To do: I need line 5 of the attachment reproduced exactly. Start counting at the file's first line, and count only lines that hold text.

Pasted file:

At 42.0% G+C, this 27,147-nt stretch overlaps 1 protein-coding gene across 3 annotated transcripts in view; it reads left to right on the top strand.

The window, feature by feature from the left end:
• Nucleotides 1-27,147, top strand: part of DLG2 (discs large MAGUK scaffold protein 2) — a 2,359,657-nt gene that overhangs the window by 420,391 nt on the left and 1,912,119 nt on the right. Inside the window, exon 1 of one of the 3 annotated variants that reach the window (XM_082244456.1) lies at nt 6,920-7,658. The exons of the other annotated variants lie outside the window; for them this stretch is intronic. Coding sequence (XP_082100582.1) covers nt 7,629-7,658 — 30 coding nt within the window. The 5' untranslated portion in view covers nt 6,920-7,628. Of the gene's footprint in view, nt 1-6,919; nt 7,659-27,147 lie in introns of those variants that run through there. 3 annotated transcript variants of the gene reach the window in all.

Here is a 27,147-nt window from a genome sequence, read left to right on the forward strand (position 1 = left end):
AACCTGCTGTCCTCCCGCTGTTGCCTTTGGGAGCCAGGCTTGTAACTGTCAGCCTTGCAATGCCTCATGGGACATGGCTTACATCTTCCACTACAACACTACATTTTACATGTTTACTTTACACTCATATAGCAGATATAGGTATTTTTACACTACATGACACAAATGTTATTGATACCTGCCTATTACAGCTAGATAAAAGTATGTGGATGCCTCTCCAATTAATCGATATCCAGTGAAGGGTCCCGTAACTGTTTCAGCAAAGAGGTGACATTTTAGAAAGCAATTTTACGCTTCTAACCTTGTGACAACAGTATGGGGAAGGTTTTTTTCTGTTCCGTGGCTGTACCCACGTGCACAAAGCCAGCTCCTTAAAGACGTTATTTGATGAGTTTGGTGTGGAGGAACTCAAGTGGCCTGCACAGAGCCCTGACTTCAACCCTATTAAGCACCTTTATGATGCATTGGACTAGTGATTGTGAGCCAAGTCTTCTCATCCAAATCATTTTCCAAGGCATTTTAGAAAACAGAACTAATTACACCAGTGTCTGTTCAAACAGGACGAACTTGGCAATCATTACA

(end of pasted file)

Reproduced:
AACCTGCTGTCCTCCCGCTGTTGCCTTTGGGAGCCAGGCTTGTAACTGTCAGCCTTGCAATGCCTCATGGGACATGGCTTACATCTTCCACTACAACACTACATTTTACATGTTTACTTTACACTCATATAGCAGATATAGGTATTTTTACACTACATGACACAAATGTTATTGATACCTGCCTATTACAGCTAGATAAAAGTATGTGGATGCCTCTCCAATTAATCGATATCCAGTGAAGGGTCCCGTAACTGTTTCAGCAAAGAGGTGACATTTTAGAAAGCAATTTTACGCTTCTAACCTTGTGACAACAGTATGGGGAAGGTTTTTTTCTGTTCCGTGGCTGTACCCACGTGCACAAAGCCAGCTCCTTAAAGACGTTATTTGATGAGTTTGGTGTGGAGGAACTCAAGTGGCCTGCACAGAGCCCTGACTTCAACCCTATTAAGCACCTTTATGATGCATTGGACTAGTGATTGTGAGCCAAGTCTTCTCATCCAAATCATTTTCCAAGGCATTTTAGAAAACAGAACTAATTACACCAGTGTCTGTTCAAACAGGACGAACTTGGCAATCATTACA